HC: Well the obvious place is the Cwmdu valley, where I come from. It reminds me that I grew up in the most beautiful place in the world, that it will always be part of me, and if I have the luck to be buried there, then I will always be part of it. Unfortunately, I am a travel writer, so burial at sea, consumption by hippopotamus or scattered through a plane-wreck are all possibilities, but we live in hope.

PC: Has the process of writing this book helped in the healing process?

HC: Hugely. In more ways than I can say.

PC: How are you health wise now?

HC: For a smoker and a drinker, absolutely tip-top! Thank you for asking. I am running around a lot at the moment, which is terrific. I rarely if ever get depressed in Wales because I help with the farm. If you’re in action you’re less in your own head.

PC: You have written all sorts of different genres of books, but what genre do you prefer writing in?

HC: Travel is hard to beat, but I love dialogue and character, and jokes above all, so when a children’s book is going well that’s a hard feeling to beat.

PC: Is the editing process different with Little Toller and Elliot & Thompson?

HC: Not really.

PC: Did you write both books together, or were they written at different times?

HC: They are a series of two, Bach recording a week of last autumn and The Light in the Dark the months before and after. I wrote them more or less at the same time.

PC: Do you have a favourite place to write?

HC: No! I am sitting on the concourse at Manchester Piccadilly as I write this – a good bench and lots going on around me. It really doesn’t matter – though my absolute favourite is in the back of a Land Cruiser, stopped, ideally somewhere like Madagascar, waiting for a ferry or the tide to fall – and you’re writing in a good notebook with a friendly pen. That rocks.

PC: Do you have another book (or should I perhaps say books) in the pipeline?

HC: Three. A children’s book, Aubrey and the Terrible Spiders, third of a trilogy. A book of monologues by figures from the myth and history of Pembrokeshire castles, and a big bang of a travel book, which I am not going to tell you about!

PC: Which author(s) do you turn to for inspiration?

HC: A.A. Gill, Jan Morris. Zadie Smith. Auden. Macneice, Gunn, Coleridge, Shelley, Dylan and R S Thomas, Niall Griffiths, Rob the Macfarlane, Sarah Hall – god, she’s amazing – Joan Didion. I could go on… and on…

PC: If you were to recommend three books, what would they be?

HC: A.A. Gill is Away by A.A. Gill, Quite Early One Morning: Radio Scripts by Dylan Thomas and Slouching Towards Bethlehem by Joan Didion.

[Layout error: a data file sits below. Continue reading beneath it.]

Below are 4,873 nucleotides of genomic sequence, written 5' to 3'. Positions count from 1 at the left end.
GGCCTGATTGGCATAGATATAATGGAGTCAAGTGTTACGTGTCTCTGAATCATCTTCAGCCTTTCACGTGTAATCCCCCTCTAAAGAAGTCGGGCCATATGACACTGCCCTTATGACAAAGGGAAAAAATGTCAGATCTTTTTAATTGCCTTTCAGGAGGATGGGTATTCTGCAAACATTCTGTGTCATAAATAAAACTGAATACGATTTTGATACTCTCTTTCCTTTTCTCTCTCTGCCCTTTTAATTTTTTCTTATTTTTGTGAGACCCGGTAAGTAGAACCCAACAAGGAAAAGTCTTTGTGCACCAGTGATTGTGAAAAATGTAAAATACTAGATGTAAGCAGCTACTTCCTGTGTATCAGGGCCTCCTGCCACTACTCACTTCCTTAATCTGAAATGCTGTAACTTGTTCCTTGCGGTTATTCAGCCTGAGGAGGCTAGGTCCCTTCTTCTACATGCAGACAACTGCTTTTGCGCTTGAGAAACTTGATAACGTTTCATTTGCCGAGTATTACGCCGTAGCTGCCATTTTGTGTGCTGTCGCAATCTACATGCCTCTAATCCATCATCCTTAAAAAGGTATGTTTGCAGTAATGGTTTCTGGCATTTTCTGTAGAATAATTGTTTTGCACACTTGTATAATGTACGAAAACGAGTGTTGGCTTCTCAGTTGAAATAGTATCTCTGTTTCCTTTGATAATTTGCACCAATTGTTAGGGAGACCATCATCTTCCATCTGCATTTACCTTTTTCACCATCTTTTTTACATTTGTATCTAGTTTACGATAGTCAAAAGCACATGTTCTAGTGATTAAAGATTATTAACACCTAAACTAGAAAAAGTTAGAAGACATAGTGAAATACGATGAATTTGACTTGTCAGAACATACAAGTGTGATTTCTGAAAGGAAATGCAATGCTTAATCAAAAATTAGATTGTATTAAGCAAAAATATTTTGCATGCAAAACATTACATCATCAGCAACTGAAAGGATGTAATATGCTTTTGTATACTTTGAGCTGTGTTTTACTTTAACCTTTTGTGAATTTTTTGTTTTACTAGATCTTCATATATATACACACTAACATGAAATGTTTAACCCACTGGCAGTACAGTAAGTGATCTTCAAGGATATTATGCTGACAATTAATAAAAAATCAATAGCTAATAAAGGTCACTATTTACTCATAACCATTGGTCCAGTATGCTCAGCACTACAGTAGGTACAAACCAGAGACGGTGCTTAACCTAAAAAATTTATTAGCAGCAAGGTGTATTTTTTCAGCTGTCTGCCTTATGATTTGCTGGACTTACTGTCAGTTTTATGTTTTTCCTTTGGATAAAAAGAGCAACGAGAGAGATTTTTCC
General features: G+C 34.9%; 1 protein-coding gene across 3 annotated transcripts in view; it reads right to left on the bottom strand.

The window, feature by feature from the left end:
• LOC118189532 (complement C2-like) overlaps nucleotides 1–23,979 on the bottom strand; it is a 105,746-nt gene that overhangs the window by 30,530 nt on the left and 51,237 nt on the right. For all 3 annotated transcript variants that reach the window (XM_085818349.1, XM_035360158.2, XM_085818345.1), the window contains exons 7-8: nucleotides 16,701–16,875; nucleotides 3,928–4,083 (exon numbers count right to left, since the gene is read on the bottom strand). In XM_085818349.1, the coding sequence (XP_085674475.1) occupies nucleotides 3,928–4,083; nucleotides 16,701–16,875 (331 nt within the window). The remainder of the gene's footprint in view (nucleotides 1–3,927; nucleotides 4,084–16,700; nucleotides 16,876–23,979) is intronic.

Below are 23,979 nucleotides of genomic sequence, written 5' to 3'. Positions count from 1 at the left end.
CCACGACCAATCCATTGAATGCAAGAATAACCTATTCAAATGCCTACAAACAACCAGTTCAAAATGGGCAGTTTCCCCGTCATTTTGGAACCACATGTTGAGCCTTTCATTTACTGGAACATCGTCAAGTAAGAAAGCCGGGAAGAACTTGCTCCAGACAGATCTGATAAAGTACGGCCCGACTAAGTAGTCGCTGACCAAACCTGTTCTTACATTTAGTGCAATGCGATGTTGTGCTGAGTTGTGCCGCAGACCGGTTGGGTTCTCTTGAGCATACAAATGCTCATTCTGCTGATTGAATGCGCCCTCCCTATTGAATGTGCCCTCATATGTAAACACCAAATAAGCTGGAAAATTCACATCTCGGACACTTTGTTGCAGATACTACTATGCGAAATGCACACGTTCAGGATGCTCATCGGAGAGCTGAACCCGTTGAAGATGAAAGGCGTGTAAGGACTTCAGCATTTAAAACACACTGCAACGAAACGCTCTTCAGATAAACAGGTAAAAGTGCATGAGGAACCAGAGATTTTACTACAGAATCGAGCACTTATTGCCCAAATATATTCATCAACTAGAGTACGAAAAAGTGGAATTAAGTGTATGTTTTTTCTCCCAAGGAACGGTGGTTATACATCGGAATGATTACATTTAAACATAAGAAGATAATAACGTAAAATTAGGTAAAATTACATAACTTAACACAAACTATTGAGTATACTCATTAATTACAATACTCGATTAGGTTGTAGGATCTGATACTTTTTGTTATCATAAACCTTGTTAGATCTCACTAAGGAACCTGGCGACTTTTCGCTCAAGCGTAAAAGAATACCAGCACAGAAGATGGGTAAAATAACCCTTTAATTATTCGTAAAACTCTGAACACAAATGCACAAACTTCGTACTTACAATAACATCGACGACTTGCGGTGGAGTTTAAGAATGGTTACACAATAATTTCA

PC: What book are you currently reading?

HC: Battleship Yamato: Of War, Beauty and Irony by Jan Morris.

This interview was first published on the NB Magazine website

October 2019 TBR

Thirty days hath September. And there they were gone! Did fairly well on the TBR from September, reading 14 from the list. I just keep getting library books that others have reserved bumped up the list. Didn’t get all of the books on that list read, so these have been carried over in the (vain) hope of reading them this month. For some reason, I am really behind on my reviews too. Aiming to get back on top of that this month. Anyway, these are the books I am intending on reading. Possibly over-ambitious but some of these are really short…

Blog Tours

Ring the Hil – Tom Cox

Effin’ Birds – Aaron Reynolds



Lowborn – Kerry Hudson

The Making Of Poetry – Adam Nicolson

Who Owns England? – Guy Shrubsole

The Missing Lynx – Ross Barnet

Of Walking in Ice – Werner Herzog

Inglorious – Mark Avery

Nightingales In November – Mike Dilger

The Edge Of The World – Michael Pye

Clearing the Air – Tim Smedley

Infinite Powers – Steven Strogatz

Invisible Women – Caroline Criado Perez


Review Books

Spinning Silver – Naomi Novrik

Stealing With The Eyes – Will Buckingham

The Many Lives of Carbon – Dag Olav Hessen, Tr. Kerri Pierce

The House of Islam – Ed Husain

Chasing the Ghost – Peter Marren

Blue Mind – Wallace J. Nichols

When the Rivers Run Dry – Fred Pearce

Wintering – Stephen Rutt

So it Goes – Nicolas Bouvier

Stillicide – Cynan Jones

Salvation Lost – Peter F. Hamilton

The Glass Woman – Caroline Lea

The Three Dimensions of Freedom – Billy Bragg

Vickery’s Folk Flora – Roy Vickery

Sunfall by Jim Al-Khalili

Tempest: An Anthology Edited by Anna Vaught & Anna Johnson